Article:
The Implications of the New Gainful Employment Rule

By Dr. Peter P. Smith, Senior Vice President, Kaplan Higher Education

The 6/21/11 edition of the Chronicle of Higher Education contains a thoughtful essay by Frank Donahue on the new gainful employment rule. Donahue moves past the “won-lost” argument (i.e. the proprietary sector won) to the meat of the matter: what are the rule’s implications for the rest of higher education? He rightly concludes that, as conceived and written, GE will be difficult in varying ways, depending on the degree program the learner graduates from, since different programs tie to different careers with different earning ranges.

Then Donahue begins to ask the really confounding questions: what happens when a psych major goes to law school, moving from a low to a higher paying profession, while the accountant’s job is out-sourced to India? The underlying point, that being well-educated is its own reward is clear. Donahue uses these points to identify the reality of the gainful employment rule: it is a back door assessment of each program’s value in monetary terms dressed up as consumer protection legislation.

There are several deeply disturbing elements here, each signifying a far different role for the federal government in higher education policy.

• First, it opens the door, ultimately, to rationing academic programs, not because they lack intellectual rigor and fail to contribute to the intellectual, philosophical and personal development of the learner, but because they do not lead directly to a good job.

• Second, it opens the door to rationing opportunity, taking those same programs off the table for poor people who must rely on grants and loans.

• Third, coupled with the credit hour and state regulation rules, it opens the door to a massive federal intervention in standard setting in higher education. Something that is fundamentally contrary to the tradition of intellectual independence that characterizes American higher education.

As a former member of Congress, I believe that this is not, and should not be, the stuff of rule-making and regulation. It is the type of issue that the Congress is elected to decide and the separation of powers was designed to protect. Furthermore, as Hilary Pennington at the Gates Foundation noted in a letter to Secretary Duncan last April, regarding the credit hour rule specifically, this type of federal intervention and oversight has the consequence of stifling innovation and encouraging the status quo at precisely the time when we need more, not less innovation. I believe Pennington’s point is accurate beyond the credit hour rule alone. If higher education is going to meet the problems of the underserved, most recently articulated by Dr. Henry Louis Gates, Jr. and Gaston Caperton in their Huffington Post Article (6/20/11), “The Educational Crisis of Young Men of Color”, we need to break the bonds of tradition, much as the Fund for Improvement of Post-Secondary Education did when it was conceived in the early 1970’s.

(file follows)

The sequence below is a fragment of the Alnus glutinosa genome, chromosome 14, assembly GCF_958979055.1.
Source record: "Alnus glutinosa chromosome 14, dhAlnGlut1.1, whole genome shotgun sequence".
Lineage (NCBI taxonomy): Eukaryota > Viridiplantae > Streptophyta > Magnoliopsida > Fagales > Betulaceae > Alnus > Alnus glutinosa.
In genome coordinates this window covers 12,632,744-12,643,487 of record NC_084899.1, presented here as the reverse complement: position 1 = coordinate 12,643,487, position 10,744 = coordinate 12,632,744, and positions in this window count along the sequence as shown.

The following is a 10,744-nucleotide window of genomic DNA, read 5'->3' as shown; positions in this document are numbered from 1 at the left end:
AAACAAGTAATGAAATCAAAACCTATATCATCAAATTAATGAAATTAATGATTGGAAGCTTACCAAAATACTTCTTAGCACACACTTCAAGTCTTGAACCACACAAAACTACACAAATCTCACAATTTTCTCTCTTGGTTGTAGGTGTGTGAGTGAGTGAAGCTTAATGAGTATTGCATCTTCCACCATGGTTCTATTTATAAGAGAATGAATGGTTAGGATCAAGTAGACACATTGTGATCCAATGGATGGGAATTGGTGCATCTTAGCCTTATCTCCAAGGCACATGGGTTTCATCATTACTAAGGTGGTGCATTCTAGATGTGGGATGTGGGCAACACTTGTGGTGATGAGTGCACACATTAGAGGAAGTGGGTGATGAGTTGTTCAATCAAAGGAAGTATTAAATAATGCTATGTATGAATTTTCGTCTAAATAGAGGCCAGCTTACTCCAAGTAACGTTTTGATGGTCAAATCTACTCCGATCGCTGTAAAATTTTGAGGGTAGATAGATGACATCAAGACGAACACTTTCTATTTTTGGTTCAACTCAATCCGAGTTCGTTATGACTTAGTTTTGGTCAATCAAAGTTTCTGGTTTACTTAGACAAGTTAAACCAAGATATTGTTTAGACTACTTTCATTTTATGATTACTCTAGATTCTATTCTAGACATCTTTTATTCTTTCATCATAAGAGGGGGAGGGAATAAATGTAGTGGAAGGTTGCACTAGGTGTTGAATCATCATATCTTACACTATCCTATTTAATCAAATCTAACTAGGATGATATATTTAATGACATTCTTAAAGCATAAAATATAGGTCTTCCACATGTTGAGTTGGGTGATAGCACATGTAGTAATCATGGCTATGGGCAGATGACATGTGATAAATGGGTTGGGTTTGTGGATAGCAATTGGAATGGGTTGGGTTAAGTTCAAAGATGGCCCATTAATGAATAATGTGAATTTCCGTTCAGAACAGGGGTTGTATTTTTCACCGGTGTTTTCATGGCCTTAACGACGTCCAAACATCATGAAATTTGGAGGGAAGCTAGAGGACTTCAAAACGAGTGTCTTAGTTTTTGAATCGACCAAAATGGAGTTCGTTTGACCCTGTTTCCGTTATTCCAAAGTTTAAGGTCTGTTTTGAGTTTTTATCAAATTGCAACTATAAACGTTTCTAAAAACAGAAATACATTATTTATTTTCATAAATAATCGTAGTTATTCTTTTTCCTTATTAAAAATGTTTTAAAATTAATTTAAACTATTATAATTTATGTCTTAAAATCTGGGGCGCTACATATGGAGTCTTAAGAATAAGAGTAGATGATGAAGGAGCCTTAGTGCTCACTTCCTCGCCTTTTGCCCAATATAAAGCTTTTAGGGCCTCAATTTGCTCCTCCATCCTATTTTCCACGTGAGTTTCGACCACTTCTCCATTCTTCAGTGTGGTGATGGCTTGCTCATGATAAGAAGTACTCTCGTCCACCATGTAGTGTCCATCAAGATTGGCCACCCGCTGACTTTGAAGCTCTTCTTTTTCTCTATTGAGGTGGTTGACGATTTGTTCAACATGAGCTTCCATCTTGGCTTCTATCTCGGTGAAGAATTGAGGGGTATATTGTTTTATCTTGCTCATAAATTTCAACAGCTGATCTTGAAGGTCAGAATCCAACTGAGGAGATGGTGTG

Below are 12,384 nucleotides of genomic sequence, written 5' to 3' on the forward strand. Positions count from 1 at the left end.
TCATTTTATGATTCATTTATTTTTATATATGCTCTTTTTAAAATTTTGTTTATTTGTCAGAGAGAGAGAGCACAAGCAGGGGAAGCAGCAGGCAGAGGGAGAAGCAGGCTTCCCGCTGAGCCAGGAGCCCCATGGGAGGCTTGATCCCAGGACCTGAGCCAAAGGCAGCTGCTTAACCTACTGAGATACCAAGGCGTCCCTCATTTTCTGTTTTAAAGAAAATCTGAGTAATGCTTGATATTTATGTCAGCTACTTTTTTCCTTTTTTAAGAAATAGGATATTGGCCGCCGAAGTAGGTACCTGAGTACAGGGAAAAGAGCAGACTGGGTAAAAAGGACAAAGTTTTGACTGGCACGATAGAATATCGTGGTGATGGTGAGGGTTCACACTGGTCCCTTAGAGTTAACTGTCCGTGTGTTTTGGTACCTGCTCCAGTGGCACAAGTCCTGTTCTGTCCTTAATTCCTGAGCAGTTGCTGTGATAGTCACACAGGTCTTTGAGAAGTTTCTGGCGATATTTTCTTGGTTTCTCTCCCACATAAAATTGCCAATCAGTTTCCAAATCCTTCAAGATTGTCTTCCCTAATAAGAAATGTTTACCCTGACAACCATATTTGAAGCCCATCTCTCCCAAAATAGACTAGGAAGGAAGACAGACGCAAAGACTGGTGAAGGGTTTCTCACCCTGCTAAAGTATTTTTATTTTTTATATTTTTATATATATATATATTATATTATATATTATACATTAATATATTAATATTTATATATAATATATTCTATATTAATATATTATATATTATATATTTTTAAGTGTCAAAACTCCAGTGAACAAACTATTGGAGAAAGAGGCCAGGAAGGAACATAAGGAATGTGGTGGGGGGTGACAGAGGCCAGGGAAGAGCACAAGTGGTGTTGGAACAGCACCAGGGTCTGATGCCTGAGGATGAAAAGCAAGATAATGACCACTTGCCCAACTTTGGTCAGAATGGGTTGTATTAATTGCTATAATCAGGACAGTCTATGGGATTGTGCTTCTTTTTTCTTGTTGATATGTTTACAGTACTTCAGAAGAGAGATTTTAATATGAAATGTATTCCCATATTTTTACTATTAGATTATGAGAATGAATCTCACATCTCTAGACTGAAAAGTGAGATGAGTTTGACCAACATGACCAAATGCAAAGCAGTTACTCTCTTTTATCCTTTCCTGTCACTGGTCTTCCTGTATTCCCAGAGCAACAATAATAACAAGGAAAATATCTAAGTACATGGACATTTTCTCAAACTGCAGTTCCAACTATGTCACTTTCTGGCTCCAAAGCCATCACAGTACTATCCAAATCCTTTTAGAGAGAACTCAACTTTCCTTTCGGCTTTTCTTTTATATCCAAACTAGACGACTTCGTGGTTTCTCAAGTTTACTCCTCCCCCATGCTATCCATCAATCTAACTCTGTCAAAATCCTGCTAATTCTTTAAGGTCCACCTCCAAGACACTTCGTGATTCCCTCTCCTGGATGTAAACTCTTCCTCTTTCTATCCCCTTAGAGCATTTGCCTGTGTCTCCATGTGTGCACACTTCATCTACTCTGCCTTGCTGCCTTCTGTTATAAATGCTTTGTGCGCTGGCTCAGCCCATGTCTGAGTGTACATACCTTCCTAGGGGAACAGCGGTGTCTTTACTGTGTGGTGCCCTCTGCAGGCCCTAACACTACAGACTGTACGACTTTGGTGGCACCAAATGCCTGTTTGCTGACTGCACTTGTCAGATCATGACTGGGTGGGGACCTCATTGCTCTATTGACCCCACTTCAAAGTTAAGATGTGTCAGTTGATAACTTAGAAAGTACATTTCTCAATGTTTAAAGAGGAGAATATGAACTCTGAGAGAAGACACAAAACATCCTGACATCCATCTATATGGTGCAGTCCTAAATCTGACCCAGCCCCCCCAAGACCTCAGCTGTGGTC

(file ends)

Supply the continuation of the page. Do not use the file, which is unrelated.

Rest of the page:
The ultimate irony, however, is that the GE rule fails to establish the fundamental accountability that all higher education institutions owe each of their learners. Namely, that they have delivered to those learners the knowledge, skills, and abilities that their certificates and degrees stand for. So, while the politics of this emerging USDoE role play out, it is my fervent hope that the regional accreditation bodies and CHEA will include the following standard, or something like it, in their future self-study rules.

“That the institution will indicate the level of knowledge, skills, and abilities indicated by each certificate and degree, and that such standards will be linked to external references and available to independent evaluation.”

In the age of transparency, degree qualifications frameworks, such as the current Lumina Foundation project, complete with learning outcomes at the course and program levels, and the institution’s ability to deliver the value announced in the frameworks, should lie at the core of the definition of institutional academic quality.

Peter Smith is senior vice president of academic strategies and development for Kaplan Higher Eduction. A former Assistant Director-General for education of the United Nations Educational, Scientific, and Cultural Organization. Smith served as the founding president of California State University at Monterey Bay and the Community College of Vermont. He served as Vermont’s lieutenant governor from 1982–1986 and was elected to the U.S. House of Representatives in 1989.

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